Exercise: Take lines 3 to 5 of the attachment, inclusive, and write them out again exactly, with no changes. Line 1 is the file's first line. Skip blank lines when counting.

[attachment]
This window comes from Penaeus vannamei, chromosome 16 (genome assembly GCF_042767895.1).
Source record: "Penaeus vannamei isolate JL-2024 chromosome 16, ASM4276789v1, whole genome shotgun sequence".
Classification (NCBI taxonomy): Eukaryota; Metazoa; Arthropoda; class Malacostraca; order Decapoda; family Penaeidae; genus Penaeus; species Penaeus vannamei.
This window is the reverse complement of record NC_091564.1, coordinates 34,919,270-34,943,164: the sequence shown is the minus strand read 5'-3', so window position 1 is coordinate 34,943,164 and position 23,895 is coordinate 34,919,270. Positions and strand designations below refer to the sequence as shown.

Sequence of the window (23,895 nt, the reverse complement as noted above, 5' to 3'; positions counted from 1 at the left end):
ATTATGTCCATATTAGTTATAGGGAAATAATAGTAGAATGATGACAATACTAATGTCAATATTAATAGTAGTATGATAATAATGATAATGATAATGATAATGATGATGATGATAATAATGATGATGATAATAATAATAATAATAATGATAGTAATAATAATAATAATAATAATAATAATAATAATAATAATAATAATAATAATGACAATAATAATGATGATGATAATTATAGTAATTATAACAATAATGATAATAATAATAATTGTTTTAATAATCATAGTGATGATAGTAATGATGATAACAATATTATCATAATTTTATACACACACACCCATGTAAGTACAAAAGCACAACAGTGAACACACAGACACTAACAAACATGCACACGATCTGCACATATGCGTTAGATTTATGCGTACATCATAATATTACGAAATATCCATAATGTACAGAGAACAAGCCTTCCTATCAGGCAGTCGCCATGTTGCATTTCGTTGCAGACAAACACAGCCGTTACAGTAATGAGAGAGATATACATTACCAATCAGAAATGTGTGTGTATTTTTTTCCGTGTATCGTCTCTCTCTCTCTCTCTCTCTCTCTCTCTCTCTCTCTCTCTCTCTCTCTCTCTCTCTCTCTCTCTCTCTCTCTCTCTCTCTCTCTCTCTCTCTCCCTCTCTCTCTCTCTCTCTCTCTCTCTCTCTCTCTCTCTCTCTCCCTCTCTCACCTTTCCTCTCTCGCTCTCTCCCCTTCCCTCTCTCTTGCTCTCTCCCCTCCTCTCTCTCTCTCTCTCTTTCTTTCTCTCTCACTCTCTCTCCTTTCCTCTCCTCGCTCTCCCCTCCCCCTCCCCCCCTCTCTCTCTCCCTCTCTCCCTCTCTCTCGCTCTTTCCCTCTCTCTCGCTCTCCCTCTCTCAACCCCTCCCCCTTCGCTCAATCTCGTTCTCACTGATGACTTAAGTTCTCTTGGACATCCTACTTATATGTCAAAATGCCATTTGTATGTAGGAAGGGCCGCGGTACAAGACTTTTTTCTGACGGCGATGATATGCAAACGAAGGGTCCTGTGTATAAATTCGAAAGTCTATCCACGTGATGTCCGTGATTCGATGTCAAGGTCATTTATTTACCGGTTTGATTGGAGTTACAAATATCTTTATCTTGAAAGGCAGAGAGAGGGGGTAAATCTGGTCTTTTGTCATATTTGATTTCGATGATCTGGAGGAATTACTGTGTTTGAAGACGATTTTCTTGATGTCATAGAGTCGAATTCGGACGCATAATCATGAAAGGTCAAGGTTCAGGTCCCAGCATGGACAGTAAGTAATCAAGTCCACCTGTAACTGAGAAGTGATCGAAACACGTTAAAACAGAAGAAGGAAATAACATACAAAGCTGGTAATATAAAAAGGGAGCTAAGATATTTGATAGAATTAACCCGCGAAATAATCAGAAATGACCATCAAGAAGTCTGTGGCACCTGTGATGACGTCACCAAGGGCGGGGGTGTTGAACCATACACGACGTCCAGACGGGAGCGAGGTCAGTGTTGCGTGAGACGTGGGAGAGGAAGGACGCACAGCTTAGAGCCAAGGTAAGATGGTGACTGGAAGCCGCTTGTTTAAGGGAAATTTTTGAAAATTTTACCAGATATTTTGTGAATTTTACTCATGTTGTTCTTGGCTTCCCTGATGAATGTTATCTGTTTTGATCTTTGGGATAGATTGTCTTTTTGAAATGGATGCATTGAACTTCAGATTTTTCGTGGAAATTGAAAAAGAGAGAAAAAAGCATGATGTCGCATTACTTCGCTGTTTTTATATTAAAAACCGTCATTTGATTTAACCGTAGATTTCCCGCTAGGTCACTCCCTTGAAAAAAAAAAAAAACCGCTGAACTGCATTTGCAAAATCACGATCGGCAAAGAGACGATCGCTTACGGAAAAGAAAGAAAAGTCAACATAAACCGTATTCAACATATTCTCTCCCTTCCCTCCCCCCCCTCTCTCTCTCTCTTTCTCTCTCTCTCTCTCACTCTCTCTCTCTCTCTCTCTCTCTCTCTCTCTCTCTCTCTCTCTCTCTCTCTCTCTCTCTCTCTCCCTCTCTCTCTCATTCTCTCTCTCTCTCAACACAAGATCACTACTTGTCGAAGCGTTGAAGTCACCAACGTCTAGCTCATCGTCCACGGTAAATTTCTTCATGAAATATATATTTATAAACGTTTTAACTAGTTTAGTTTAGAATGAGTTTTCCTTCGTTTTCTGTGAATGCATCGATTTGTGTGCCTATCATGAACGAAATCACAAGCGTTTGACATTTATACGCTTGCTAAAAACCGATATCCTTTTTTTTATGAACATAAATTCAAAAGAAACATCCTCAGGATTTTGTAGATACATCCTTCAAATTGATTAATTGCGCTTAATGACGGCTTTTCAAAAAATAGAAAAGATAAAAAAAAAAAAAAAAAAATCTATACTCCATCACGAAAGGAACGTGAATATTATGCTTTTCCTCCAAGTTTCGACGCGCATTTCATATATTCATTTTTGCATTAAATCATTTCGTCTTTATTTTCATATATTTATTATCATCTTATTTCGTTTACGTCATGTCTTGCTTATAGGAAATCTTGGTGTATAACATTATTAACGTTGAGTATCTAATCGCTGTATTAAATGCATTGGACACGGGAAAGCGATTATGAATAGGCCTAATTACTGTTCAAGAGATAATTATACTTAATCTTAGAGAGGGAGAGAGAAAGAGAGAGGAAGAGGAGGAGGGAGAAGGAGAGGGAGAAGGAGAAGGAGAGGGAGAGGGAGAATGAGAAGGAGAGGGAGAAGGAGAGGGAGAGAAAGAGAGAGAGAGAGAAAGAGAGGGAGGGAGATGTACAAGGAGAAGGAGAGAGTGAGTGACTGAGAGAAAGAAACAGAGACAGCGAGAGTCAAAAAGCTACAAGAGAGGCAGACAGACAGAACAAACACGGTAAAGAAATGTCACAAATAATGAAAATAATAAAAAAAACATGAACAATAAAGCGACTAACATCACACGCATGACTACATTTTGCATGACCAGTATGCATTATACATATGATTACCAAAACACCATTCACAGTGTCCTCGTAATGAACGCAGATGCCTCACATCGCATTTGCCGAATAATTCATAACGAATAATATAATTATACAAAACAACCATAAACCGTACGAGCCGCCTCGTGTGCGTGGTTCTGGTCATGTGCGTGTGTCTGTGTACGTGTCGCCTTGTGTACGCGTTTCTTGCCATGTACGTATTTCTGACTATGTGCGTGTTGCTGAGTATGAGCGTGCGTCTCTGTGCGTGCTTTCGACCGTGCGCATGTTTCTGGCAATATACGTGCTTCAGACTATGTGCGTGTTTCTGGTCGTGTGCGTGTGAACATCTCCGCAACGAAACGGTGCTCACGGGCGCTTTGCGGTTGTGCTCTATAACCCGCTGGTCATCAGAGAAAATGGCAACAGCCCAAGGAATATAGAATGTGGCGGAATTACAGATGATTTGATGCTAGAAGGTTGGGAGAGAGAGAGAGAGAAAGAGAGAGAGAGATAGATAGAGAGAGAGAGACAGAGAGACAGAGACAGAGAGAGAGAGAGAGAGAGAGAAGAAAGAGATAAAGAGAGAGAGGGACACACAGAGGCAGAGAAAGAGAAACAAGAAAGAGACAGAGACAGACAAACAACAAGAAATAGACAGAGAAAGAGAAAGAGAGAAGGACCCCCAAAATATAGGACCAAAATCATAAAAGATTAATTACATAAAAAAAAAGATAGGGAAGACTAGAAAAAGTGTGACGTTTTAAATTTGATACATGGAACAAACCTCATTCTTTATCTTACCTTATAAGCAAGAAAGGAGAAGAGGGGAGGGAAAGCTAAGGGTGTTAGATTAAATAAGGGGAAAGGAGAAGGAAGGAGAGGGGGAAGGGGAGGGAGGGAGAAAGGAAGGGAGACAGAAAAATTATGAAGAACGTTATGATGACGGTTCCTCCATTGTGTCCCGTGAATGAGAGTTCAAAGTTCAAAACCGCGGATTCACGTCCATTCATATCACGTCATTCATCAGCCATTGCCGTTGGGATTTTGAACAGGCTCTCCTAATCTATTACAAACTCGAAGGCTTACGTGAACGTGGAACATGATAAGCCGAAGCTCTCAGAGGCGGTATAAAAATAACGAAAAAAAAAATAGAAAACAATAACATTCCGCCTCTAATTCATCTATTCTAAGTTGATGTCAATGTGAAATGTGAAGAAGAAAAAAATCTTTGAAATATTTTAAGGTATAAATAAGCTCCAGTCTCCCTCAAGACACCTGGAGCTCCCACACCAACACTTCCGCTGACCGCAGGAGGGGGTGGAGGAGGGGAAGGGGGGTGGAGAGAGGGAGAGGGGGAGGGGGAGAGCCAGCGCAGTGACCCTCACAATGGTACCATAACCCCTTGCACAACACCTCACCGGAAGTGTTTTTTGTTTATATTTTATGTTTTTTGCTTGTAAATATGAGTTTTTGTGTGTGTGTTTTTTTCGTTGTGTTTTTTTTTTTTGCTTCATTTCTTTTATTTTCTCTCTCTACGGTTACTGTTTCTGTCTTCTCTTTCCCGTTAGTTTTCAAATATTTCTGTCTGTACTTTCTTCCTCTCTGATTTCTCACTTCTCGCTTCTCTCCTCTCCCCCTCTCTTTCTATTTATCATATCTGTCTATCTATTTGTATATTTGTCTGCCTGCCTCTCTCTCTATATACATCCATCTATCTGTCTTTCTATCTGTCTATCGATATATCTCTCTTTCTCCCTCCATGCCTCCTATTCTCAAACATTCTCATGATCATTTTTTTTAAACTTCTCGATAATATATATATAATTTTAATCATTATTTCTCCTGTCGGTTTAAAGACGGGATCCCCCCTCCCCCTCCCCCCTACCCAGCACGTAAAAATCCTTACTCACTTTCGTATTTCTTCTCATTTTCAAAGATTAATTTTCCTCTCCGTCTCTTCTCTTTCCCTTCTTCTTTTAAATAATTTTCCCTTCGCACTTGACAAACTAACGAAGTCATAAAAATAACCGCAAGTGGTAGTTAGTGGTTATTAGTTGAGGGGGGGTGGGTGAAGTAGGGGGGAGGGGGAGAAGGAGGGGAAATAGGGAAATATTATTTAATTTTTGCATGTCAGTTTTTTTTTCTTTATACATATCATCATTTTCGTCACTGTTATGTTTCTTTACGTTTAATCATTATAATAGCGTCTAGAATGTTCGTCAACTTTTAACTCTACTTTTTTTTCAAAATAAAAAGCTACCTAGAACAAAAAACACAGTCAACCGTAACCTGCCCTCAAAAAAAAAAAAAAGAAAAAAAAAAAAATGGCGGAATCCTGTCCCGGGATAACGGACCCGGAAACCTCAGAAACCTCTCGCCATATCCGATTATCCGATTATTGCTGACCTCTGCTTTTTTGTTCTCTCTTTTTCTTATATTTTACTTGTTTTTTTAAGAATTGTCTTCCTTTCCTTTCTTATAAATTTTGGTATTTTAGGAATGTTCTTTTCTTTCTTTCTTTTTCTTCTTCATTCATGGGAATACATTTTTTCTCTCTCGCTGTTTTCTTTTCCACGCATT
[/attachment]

Classification (NCBI taxonomy): Eukaryota; Metazoa; Arthropoda; class Malacostraca; order Decapoda; family Penaeidae; genus Penaeus; species Penaeus vannamei.
This window is the reverse complement of record NC_091564.1, coordinates 34,919,270-34,943,164: the sequence shown is the minus strand read 5'-3', so window position 1 is coordinate 34,943,164 and position 23,895 is coordinate 34,919,270. Positions and strand designations below refer to the sequence as shown.

Sequence of the window (23,895 nt, the reverse complement as noted above, 5' to 3'; positions counted from 1 at the left end):